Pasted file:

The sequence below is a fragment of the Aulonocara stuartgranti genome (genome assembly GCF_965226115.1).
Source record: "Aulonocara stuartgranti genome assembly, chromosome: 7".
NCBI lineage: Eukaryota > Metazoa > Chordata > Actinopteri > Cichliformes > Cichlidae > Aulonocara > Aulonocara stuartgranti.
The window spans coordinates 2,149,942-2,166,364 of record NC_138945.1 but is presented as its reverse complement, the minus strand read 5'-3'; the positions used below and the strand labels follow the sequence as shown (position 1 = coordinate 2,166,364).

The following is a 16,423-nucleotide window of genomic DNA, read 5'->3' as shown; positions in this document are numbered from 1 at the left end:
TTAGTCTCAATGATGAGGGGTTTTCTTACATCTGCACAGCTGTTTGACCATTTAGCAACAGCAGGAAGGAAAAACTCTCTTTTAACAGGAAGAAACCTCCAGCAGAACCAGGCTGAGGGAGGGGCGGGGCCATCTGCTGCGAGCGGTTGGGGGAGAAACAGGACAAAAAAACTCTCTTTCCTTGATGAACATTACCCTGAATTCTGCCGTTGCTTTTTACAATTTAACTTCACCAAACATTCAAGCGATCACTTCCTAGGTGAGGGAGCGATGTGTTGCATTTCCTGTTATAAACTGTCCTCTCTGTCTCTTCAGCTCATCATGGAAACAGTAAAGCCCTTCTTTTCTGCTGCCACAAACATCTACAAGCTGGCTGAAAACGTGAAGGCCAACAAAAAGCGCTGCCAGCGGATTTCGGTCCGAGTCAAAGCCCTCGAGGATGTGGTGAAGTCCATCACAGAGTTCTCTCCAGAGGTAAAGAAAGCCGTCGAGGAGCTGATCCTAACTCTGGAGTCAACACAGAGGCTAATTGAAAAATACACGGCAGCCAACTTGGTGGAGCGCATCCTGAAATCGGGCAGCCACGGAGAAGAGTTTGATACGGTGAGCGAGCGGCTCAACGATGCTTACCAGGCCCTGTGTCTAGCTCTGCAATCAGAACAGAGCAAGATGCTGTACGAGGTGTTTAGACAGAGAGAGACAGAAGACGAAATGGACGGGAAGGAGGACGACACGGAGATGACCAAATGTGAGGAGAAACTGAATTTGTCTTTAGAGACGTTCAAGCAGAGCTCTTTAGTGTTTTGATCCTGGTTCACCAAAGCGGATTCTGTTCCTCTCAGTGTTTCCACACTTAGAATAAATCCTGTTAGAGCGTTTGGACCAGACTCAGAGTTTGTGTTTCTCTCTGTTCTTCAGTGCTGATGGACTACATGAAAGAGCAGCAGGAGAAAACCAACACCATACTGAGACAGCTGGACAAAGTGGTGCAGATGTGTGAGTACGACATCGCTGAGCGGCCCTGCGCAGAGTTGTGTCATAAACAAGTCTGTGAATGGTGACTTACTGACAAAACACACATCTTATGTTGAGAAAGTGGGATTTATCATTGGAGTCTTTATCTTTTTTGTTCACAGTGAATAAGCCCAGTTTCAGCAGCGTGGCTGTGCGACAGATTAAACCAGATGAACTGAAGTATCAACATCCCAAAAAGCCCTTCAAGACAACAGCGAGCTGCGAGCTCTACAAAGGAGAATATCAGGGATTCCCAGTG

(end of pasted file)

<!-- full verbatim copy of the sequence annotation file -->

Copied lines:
The sequence below is a fragment of the Aulonocara stuartgranti genome (genome assembly GCF_965226115.1).
Source record: "Aulonocara stuartgranti genome assembly, chromosome: 7".
NCBI lineage: Eukaryota > Metazoa > Chordata > Actinopteri > Cichliformes > Cichlidae > Aulonocara > Aulonocara stuartgranti.
The window spans coordinates 2,149,942-2,166,364 of record NC_138945.1 but is presented as its reverse complement, the minus strand read 5'-3'; the positions used below and the strand labels follow the sequence as shown (position 1 = coordinate 2,166,364).

The following is a 16,423-nucleotide window of genomic DNA, read 5'->3' as shown; positions in this document are numbered from 1 at the left end:
TTAGTCTCAATGATGAGGGGTTTTCTTACATCTGCACAGCTGTTTGACCATTTAGCAACAGCAGGAAGGAAAAACTCTCTTTTAACAGGAAGAAACCTCCAGCAGAACCAGGCTGAGGGAGGGGCGGGGCCATCTGCTGCGAGCGGTTGGGGGAGAAACAGGACAAAAAAACTCTCTTTCCTTGATGAACATTACCCTGAATTCTGCCGTTGCTTTTTACAATTTAACTTCACCAAACATTCAAGCGATCACTTCCTAGGTGAGGGAGCGATGTGTTGCATTTCCTGTTATAAACTGTCCTCTCTGTCTCTTCAGCTCATCATGGAAACAGTAAAGCCCTTCTTTTCTGCTGCCACAAACATCTACAAGCTGGCTGAAAACGTGAAGGCCAACAAAAAGCGCTGCCAGCGGATTTCGGTCCGAGTCAAAGCCCTCGAGGATGTGGTGAAGTCCATCACAGAGTTCTCTCCAGAGGTAAAGAAAGCCGTCGAGGAGCTGATCCTAACTCTGGAGTCAACACAGAGGCTAATTGAAAAATACACGGCAGCCAACTTGGTGGAGCGCATCCTGAAATCGGGCAGCCACGGAGAAGAGTTTGATACGGTGAGCGAGCGGCTCAACGATGCTTACCAGGCCCTGTGTCTAGCTCTGCAATCAGAACAGAGCAAGATGCTGTACGAGGTGTTTAGACAGAGAGAGACAGAAGACGAAATGGACGGGAAGGAGGACGACACGGAGATGACCAAATGTGAGGAGAAACTGAATTTGTCTTTAGAGACGTTCAAGCAGAGCTCTTTAGTGTTTTGATCCTGGTTCACCAAAGCGGATTCTGTTCCTCTCAGTGTTTCCACACTTAGAATAAATCCTGTTAGAGCGTTTGGACCAGACTCAGAGTTTGTGTTTCTCTCTGTTCTTCAGTGCTGATGGACTACATGAAAGAGCAGCAGGAGAAAACCAACACCATACTGAGACAGCTGGACAAAGTGGTGCAGATGTGTGAGTACGACATCGCTGAGCGGCCCTGCGCAGAGTTGTGTCATAAACAAGTCTGTGAATGGTGACTTACTGACAAAACACACATCTTATGTTGAGAAAGTGGGATTTATCATTGGAGTCTTTATCTTTTTTGTTCACAGTGAATAAGCCCAGTTTCAGCAGCGTGGCTGTGCGACAGATTAAACCAGATGAACTGAAGTATCAACATCCCAAAAAGCCCTTCAAGACAACAGCGAGCTGCGAGCTCTACAAAGGAGAATATCAGGGATTCCCAGTG